Year-to-date (ytd) Emerging Markets (EM) is the worst performing region with Emerging Market Asia being down 6% and Latin America (LatAm) down 9%. We see a 60% chance that the newly announced tariffs on $200bn Chinese products take effect in September. A trade war is lose-lose for both sides. Historically, U.S. exports and imports rise or decline together. Hence, both sides should want to return to the negotiating table. But because China is at greater risk to tariffs owing to its larger U.S. exports and that tariffs could aggravate the risks of China’s deliberate slowing of investment spending to defend asset values underlying loans, we think it is likely that China will reoffer a deal that could avert these tariffs.
By including the additional proposed tariffs in the existing 301 process, the additional tariffs on $200bn goods will have a relatively short time frame to be imposed if that’s what the administration chooses to do. The Trump administration states that it doesn’t want to raise tariffs, but wants other countries to lower theirs. The sincerity of this stance is debatable, but it would help if other countries clearly and loudly offered to lower their tariffs as soon as possible to stop new U.S. tariffs. Retaliations and threats of such empower protectionists here and elsewhere, but offers to drop tariffs by other countries could open the door to a win-win solution. We realize this isn’t easily done quickly, especially by the EU, and threatens preferable multilateral dealings by introducing bilateral deals. But without quick deals or offers of such to lower tariffs, the higher-tariffs outcome is gaining chances.
If the 10% on $200bn Chinese goods is implemented and retaliation and further escalation occurs, downside could be 5% for EM Asia, but similar for Europe and the S&P 500 (S&P). This could be less if China quickly offers conciliatory compromises. If negotiations stop or swiftly rescind the tariffs, then EM Asia could rally near 20%, 10% for Europe and 5% for the S&P. Our 12-month targets across global equity indices include some trade risk, but a 5% cut to our June 2019 target for EM Asia and 3-5% cuts to Europe and the S&P are feasible upon further escalation. EM Asia is currently trading at 10% below our 12-month target, so limited 12-month downside with tariffs. We see near-term negative trade headlines to pressure global equities and change our “Next 5%+ Price Move” for the S&P from “Balanced Risk” to “Down.” On a probable basis, EM Asia offers the best upside over the next 12 months and we expect global equities to appreciate over the coming year as tariffs are unlikely to cause a recession or stop S&P earnings-per-share (EPS) or EM Asia EPS growth. We cut equity allocation by 2% to 63% and raise fixed income to 32%.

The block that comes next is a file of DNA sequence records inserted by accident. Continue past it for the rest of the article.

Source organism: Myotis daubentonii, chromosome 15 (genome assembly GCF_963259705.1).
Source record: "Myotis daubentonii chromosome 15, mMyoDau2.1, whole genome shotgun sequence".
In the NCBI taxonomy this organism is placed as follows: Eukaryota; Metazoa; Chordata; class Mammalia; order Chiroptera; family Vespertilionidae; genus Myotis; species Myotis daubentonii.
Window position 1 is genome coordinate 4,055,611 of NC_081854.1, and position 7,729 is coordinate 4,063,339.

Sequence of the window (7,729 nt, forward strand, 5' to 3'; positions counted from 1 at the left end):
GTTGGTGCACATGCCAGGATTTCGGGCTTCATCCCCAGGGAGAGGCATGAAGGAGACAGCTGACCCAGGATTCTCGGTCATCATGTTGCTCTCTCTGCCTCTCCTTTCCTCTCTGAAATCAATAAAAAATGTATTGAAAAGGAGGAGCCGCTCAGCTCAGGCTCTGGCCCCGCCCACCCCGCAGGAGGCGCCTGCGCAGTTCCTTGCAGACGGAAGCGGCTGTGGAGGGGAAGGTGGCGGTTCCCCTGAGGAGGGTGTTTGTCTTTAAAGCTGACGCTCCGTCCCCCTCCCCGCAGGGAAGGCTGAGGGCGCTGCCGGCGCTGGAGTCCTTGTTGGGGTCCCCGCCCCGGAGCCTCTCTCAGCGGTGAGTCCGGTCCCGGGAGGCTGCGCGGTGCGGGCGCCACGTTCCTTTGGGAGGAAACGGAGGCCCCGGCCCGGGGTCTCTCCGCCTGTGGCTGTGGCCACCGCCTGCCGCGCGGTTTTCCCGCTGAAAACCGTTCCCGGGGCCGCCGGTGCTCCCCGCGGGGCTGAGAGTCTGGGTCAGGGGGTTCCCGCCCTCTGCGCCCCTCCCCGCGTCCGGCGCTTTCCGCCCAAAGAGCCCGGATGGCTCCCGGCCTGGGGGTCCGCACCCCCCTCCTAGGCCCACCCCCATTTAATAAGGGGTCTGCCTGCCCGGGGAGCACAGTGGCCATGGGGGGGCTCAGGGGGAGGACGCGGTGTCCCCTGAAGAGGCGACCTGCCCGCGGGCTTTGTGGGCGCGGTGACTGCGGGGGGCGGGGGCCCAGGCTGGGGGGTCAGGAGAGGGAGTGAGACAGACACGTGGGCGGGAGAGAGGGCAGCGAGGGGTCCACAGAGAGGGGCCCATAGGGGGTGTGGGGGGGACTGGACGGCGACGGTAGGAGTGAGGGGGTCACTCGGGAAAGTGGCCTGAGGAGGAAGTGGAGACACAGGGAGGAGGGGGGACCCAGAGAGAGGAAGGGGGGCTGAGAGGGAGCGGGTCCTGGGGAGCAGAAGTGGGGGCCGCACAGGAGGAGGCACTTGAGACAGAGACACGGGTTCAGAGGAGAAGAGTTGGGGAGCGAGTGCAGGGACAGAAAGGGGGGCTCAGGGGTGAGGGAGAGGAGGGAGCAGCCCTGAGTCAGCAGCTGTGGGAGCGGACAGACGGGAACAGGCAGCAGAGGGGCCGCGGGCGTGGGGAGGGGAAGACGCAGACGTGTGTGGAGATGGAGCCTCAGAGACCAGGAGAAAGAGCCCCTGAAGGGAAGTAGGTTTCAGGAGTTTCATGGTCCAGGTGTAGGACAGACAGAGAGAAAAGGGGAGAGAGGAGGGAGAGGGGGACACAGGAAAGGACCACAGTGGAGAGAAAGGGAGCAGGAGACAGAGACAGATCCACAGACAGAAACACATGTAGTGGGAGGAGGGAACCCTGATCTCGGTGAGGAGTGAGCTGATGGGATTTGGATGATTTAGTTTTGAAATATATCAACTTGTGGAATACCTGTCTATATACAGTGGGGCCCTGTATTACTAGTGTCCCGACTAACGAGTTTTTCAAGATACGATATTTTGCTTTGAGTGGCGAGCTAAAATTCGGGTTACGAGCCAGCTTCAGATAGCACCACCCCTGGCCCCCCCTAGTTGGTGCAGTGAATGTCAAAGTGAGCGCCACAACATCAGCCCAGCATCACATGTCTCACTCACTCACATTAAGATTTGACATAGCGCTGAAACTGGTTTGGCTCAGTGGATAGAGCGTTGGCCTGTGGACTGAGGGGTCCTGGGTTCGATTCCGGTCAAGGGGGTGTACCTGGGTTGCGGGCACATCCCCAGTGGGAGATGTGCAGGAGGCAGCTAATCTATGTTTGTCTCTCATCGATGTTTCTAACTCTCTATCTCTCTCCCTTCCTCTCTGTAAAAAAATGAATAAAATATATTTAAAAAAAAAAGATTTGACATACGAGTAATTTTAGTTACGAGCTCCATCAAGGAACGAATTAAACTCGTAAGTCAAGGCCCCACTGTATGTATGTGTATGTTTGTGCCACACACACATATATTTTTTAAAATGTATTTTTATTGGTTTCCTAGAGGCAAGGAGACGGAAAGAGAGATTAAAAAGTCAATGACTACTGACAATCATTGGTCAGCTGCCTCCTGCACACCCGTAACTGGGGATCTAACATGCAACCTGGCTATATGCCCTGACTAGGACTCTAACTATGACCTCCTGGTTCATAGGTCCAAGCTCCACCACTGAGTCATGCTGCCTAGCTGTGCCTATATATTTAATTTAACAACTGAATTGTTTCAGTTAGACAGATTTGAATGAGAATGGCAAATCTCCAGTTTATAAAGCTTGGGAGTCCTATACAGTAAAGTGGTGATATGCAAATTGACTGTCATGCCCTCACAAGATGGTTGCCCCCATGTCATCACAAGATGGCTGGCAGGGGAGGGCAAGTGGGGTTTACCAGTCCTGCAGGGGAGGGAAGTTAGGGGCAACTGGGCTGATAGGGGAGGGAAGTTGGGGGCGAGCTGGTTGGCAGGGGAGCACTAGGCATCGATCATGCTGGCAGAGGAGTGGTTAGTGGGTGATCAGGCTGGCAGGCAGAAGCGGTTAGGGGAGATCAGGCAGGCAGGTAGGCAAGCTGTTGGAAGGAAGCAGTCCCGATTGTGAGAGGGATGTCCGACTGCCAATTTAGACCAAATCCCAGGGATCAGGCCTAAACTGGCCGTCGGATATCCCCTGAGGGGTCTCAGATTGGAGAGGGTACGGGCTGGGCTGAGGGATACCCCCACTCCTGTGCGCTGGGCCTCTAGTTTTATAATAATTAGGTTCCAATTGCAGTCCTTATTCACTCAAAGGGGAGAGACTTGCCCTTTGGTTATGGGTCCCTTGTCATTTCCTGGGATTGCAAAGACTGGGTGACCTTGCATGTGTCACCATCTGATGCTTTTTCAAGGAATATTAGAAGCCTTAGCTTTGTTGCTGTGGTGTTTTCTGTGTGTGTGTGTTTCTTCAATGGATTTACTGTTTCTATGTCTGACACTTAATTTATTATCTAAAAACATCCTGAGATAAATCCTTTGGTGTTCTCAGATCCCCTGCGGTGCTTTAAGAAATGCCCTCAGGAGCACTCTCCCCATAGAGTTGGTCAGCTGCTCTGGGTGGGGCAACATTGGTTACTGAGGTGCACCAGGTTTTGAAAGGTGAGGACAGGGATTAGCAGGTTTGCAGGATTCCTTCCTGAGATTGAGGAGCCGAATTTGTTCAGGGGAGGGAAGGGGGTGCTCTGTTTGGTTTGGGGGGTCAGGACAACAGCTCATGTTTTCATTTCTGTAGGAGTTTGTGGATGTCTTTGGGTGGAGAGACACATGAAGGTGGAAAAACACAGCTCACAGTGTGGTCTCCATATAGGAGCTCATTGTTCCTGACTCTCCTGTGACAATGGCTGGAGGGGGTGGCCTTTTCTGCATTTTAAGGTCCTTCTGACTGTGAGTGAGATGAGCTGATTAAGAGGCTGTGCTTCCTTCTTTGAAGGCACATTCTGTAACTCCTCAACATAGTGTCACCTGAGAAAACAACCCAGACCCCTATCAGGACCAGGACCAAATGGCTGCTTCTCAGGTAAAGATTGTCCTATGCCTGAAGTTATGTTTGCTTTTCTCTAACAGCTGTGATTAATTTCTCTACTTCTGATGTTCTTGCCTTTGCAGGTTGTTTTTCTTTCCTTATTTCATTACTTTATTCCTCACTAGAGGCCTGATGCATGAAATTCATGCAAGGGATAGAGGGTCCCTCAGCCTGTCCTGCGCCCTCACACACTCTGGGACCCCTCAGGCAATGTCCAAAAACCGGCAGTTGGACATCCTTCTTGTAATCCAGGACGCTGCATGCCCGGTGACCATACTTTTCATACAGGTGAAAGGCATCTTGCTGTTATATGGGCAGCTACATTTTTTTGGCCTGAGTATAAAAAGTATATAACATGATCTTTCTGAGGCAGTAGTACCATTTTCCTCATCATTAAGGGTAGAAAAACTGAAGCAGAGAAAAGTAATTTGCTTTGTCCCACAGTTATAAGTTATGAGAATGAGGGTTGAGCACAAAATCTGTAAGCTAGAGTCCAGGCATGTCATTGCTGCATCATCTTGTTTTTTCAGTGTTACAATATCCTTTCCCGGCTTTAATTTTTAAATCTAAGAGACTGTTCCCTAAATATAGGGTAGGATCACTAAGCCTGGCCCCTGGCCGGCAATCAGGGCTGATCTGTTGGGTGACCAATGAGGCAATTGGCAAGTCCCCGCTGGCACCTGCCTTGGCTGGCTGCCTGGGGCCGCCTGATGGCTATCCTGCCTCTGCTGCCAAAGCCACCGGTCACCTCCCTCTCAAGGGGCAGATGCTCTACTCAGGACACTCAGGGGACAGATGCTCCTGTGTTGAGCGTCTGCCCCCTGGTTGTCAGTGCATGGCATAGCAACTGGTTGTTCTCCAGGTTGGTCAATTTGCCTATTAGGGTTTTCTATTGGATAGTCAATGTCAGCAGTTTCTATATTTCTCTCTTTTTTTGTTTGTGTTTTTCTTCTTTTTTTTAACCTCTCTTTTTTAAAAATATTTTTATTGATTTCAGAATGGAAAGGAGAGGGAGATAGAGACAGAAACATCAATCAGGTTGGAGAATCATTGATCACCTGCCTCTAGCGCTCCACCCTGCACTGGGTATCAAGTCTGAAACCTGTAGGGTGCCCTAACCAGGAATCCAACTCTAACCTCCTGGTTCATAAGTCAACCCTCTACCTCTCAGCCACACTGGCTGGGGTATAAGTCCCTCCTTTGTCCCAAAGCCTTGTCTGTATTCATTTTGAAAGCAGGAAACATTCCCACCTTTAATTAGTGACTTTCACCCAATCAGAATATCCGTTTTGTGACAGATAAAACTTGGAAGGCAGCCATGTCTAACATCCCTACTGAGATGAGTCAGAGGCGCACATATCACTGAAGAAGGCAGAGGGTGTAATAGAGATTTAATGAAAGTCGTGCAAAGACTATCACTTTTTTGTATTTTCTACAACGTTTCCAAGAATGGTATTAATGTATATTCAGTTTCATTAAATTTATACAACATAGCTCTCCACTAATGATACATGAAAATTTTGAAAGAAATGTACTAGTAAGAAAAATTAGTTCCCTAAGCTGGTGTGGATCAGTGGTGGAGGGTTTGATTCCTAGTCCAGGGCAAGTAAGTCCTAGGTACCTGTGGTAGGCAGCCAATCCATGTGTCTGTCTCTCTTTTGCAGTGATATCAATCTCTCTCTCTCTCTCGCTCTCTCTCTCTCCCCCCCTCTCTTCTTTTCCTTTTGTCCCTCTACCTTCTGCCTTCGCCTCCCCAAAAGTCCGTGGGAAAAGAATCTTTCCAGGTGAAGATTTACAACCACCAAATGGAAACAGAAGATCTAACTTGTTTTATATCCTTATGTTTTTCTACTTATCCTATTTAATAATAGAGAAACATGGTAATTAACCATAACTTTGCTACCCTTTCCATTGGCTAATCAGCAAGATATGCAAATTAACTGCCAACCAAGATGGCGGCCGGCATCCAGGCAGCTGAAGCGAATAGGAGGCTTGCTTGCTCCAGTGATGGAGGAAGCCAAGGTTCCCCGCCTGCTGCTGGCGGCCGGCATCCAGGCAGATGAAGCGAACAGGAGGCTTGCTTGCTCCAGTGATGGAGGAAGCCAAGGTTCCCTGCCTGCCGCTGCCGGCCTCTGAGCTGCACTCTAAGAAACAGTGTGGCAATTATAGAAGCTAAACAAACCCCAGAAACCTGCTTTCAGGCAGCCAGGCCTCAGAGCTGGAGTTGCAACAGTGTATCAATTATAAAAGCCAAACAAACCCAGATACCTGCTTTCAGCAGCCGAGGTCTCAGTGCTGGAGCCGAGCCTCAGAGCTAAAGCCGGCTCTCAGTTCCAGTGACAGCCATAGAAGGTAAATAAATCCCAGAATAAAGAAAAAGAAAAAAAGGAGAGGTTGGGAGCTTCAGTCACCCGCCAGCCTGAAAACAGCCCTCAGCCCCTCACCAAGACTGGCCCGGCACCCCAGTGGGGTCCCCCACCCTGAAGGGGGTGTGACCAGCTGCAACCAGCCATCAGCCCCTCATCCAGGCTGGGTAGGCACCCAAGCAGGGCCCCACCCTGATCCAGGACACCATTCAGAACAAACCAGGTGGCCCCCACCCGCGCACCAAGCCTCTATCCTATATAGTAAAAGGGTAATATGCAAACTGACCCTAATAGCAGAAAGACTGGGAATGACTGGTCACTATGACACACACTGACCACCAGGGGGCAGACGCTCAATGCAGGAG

We keep a close watch on earnings trends across regions. There are some down revisions to EM Asia 2018E EPS consensus since June as trade tensions escalate. But these cuts are not due to weak revenue or margin outlook, they are more currency-related on Chinese-yuan (CNY) depreciation. S&P is the only region with upward earnings revisions ytd. Europe and EM saw their 2018E EPS cut, and Japan is flattish excluding its tax-cut benefit. Our CIO forecast for next-twelve-months (NTM) EPS growth: S&P up 12.9% year-over-year (y/y) and EM Asia up 11.5% y/y. These are the strongest regions, EM Asia would be the strongest excluding the S&P’s tax-cut benefit.
Another reason we think EM Asia has better upside is its even bigger valuation gap to the U.S. after its selloff on trade threats. Currently, the S&P is trading at a 10% premium to its average trailing and forward Price-to-Earnings ratios (PEs) since 2000; Europe is trading in line with its historic average; EM Asia is trading at 5% discount while offering the best corporate-profit growth among all. Low interest rates globally are supportive of higher-than-normal PEs at all regions. We think the EM Asia equity market is discounting more of the trade tension than the other regions. Our base-case view is still that even with some further trade-conflict escalation, including some auto tariffs, that U.S. and global gross domestic product (GDP) will be decent, so we remain constructive on global equity markets.
CNY depreciation of 7% since its April peak is likely to stick and there might be a little further depreciation from here, but it’s unlikely to be more than that as China would intervene. China could pursue other methods to cushion slowing exports like cutting corporate taxes and easing credit availability. Other countries in EM Asia, like India, have healthy economic growth and investment spending, which should help bolster the region’s overall economy. Excluding China, other countries are 63% of equity market cap of Asia ex Japan. Chinese equities have become more growth-sector-oriented with 40% of the Chinese equity-market cap being Tech and 56% Tech, Consumer and Health Care.